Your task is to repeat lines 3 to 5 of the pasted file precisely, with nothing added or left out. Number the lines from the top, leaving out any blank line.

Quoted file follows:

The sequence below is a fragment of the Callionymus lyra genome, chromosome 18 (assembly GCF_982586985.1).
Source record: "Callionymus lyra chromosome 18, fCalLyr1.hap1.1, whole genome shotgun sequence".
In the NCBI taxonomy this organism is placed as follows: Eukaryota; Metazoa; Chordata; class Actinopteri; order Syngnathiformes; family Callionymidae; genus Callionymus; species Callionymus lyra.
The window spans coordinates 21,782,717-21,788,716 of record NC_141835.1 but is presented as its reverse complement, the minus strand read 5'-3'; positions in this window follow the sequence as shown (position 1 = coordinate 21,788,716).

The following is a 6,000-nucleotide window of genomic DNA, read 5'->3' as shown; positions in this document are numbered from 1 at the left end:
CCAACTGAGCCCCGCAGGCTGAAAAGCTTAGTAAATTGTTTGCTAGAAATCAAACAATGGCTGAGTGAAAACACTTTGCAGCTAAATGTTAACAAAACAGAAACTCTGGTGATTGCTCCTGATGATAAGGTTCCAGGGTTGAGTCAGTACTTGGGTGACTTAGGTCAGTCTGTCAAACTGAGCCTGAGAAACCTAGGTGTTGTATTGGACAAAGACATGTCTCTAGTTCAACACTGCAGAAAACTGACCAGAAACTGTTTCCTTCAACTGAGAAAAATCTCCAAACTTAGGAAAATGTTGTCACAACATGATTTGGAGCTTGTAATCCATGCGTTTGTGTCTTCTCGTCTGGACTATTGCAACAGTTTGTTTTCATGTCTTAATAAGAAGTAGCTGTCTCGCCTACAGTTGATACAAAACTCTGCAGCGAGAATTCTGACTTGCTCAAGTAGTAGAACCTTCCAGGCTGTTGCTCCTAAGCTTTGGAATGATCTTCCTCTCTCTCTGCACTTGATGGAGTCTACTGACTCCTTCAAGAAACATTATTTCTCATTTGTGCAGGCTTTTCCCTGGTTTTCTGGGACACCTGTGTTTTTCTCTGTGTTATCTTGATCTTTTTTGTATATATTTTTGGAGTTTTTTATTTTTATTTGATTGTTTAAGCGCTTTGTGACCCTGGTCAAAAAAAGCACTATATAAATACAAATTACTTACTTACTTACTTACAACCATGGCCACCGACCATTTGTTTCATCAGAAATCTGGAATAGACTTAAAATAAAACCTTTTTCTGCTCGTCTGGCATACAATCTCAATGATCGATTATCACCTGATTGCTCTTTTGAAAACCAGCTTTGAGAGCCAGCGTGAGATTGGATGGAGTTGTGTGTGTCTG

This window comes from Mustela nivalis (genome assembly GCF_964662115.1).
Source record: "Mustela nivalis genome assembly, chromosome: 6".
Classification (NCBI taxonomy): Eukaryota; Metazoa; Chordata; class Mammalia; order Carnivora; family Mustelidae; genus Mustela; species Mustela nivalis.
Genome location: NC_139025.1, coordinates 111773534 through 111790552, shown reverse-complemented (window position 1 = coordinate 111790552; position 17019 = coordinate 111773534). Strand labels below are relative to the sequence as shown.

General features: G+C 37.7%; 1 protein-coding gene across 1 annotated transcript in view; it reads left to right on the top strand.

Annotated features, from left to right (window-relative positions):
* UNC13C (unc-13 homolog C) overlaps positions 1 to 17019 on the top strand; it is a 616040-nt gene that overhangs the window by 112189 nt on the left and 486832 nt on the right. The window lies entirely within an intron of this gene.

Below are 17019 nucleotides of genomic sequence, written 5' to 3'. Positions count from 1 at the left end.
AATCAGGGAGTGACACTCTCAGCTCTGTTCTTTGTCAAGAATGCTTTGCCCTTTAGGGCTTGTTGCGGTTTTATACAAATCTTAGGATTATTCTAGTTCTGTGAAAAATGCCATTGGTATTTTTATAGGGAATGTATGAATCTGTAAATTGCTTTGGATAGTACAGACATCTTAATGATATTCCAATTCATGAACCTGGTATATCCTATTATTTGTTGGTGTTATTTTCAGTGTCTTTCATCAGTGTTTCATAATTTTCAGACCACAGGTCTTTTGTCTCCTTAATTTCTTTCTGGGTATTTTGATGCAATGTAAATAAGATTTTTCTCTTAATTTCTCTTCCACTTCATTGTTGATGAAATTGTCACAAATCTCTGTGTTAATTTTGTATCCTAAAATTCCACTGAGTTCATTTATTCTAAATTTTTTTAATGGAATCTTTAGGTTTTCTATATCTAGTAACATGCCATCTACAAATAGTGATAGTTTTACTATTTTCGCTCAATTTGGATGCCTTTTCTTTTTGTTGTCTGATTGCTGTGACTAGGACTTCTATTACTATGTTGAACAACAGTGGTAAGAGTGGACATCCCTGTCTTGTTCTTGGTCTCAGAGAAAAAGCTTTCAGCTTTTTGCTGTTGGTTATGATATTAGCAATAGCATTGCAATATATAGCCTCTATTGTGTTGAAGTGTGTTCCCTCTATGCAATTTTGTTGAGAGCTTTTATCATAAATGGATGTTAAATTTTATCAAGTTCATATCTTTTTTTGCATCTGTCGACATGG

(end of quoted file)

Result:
In the NCBI taxonomy this organism is placed as follows: Eukaryota; Metazoa; Chordata; class Actinopteri; order Syngnathiformes; family Callionymidae; genus Callionymus; species Callionymus lyra.
The window spans coordinates 21,782,717-21,788,716 of record NC_141835.1 but is presented as its reverse complement, the minus strand read 5'-3'; positions in this window follow the sequence as shown (position 1 = coordinate 21,788,716).

The following is a 6,000-nucleotide window of genomic DNA, read 5'->3' as shown; positions in this document are numbered from 1 at the left end: